Memory Optimizer by Vera F. Birkenbihl with Paul R. Scheele
Use Mrs. Birkenbihl's course, and you will find yourself remembering:
  • Names and faces
  • Facts, figures, and telephone numbers
  • Everyday items such as where you put the car keys, to-do lists, and instructions
  • Text or scripture
  • Jokes and stories
  • Vocabulary
  • Speeches, lectures, and presentations
  • Events from your past

You will not necessarily memorize the information. Instead you will be using your brain in a way that makes it easier to remember. Plus, you will significantly reduce the chance of drawing a blank at a meeting or in front of your boss—you will be able to perform under stress!

Use your 11-mile Memory Web

Imagine a colossal Memory Web that holds every piece of information and every memory from your life. It is 11 miles across and very intricate.

Imagine looking at your Memory Web with a flashlight. Whatever you can see in the light's beam is what you can know at any given time. But, the light beam is only 15 inches. That is, you can only see 15 inches of information from a web that is 11 miles across.

You simply cannot see everything on your 11-mile web with your 15-inch light beam. Unless you find a Memory Thread on the web that goes directly to what you want to remember. Tug on that thread and you automatically transport to that area of the Memory Web where what you need to remember exists. It is like a "super highway" thread, or a "worm hole" if you are into science fiction.

Memory Optimizer helps you develop more of these super threads to make remembering easier. Plus, it helps you magnetize your light beam so that your light beam automatically seeks out the threads you need.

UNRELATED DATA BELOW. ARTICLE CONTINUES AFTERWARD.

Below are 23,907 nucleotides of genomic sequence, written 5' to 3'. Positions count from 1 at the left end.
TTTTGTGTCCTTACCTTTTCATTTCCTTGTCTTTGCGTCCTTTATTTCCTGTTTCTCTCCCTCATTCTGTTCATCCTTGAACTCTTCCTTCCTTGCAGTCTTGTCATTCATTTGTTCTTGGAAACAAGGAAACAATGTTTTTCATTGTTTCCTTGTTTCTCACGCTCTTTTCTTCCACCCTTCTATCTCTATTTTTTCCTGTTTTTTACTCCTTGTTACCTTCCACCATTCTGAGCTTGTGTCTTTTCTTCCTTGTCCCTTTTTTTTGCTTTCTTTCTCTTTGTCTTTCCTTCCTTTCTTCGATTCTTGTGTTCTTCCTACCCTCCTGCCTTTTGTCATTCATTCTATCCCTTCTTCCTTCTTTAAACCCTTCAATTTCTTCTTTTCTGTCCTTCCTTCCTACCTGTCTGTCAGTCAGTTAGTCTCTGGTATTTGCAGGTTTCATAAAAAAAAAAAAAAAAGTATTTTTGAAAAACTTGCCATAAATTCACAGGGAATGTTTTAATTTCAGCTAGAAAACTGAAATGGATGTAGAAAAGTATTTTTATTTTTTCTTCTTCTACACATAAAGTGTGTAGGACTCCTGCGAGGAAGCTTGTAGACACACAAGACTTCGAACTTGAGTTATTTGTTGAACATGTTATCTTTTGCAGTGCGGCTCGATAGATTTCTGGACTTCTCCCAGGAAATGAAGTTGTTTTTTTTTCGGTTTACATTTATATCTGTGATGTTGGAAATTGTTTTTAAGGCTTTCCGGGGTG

When you understand this model of memory by listening to the course and when you use the techniques Mrs. Birkenbihl teaches, your memory will improve dramatically and automatically.

But be clear: you will never remember everything. No one can.

Nor do we promise a photographic memory.

But from this day forward you will remember more and more, even as you age. Absolutely.

How to remember New Information

When you know a lot about a subject, your Memory Web is rich and thick with many related Memory Threads. It is fairly easy to remember something about that subject, because you can easily find a Memory Thread to take you right to the information. Similarly, it is a snap to learn and remember new information, because your brain automatically has access to an abundant supply of Memory Threads to connect with the new information. (Hang on–this stuff really works!)

Conversely, your Memory Web for an unfamiliar subject is thin. You have few Memory Threads, which makes it challenging to remember anything in that subject. And, when learning new information, your brain will not have many Memory Threads to connect to the new information, which makes future recall difficult. Until now...

See why... on Page 3

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